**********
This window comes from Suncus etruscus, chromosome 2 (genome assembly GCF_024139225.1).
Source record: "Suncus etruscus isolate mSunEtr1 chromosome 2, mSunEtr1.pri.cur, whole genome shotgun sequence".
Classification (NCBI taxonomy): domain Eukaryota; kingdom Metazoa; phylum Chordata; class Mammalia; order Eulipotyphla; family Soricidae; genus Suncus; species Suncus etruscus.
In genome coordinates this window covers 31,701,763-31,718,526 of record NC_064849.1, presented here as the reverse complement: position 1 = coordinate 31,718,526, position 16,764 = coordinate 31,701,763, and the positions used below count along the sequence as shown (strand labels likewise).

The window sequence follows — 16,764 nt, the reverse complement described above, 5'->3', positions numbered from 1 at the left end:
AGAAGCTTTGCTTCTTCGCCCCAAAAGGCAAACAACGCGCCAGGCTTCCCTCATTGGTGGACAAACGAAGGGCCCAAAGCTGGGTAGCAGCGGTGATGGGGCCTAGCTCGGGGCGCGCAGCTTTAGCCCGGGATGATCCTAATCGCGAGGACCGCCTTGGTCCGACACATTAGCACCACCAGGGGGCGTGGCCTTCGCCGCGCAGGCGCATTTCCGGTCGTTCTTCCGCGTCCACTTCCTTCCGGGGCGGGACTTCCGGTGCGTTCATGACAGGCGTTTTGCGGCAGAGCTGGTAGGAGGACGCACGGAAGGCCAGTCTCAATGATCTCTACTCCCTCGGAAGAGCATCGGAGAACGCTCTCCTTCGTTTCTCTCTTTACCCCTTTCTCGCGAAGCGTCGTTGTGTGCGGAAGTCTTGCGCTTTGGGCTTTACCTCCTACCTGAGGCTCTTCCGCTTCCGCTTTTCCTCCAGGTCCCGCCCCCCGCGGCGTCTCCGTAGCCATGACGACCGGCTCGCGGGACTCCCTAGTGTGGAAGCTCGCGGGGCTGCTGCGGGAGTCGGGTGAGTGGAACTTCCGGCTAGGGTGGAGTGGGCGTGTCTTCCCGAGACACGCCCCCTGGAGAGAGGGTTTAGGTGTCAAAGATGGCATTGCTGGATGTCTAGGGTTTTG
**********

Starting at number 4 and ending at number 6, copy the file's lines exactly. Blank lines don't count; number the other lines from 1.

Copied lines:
In genome coordinates this window covers 31,701,763-31,718,526 of record NC_064849.1, presented here as the reverse complement: position 1 = coordinate 31,718,526, position 16,764 = coordinate 31,701,763, and the positions used below count along the sequence as shown (strand labels likewise).

The window sequence follows — 16,764 nt, the reverse complement described above, 5'->3', positions numbered from 1 at the left end:
AGAAGCTTTGCTTCTTCGCCCCAAAAGGCAAACAACGCGCCAGGCTTCCCTCATTGGTGGACAAACGAAGGGCCCAAAGCTGGGTAGCAGCGGTGATGGGGCCTAGCTCGGGGCGCGCAGCTTTAGCCCGGGATGATCCTAATCGCGAGGACCGCCTTGGTCCGACACATTAGCACCACCAGGGGGCGTGGCCTTCGCCGCGCAGGCGCATTTCCGGTCGTTCTTCCGCGTCCACTTCCTTCCGGGGCGGGACTTCCGGTGCGTTCATGACAGGCGTTTTGCGGCAGAGCTGGTAGGAGGACGCACGGAAGGCCAGTCTCAATGATCTCTACTCCCTCGGAAGAGCATCGGAGAACGCTCTCCTTCGTTTCTCTCTTTACCCCTTTCTCGCGAAGCGTCGTTGTGTGCGGAAGTCTTGCGCTTTGGGCTTTACCTCCTACCTGAGGCTCTTCCGCTTCCGCTTTTCCTCCAGGTCCCGCCCCCCGCGGCGTCTCCGTAGCCATGACGACCGGCTCGCGGGACTCCCTAGTGTGGAAGCTCGCGGGGCTGCTGCGGGAGTCGGGTGAGTGGAACTTCCGGCTAGGGTGGAGTGGGCGTGTCTTCCCGAGACACGCCCCCTGGAGAGAGGGTTTAGGTGTCAAAGATGGCATTGCTGGATGTCTAGGGTTTTG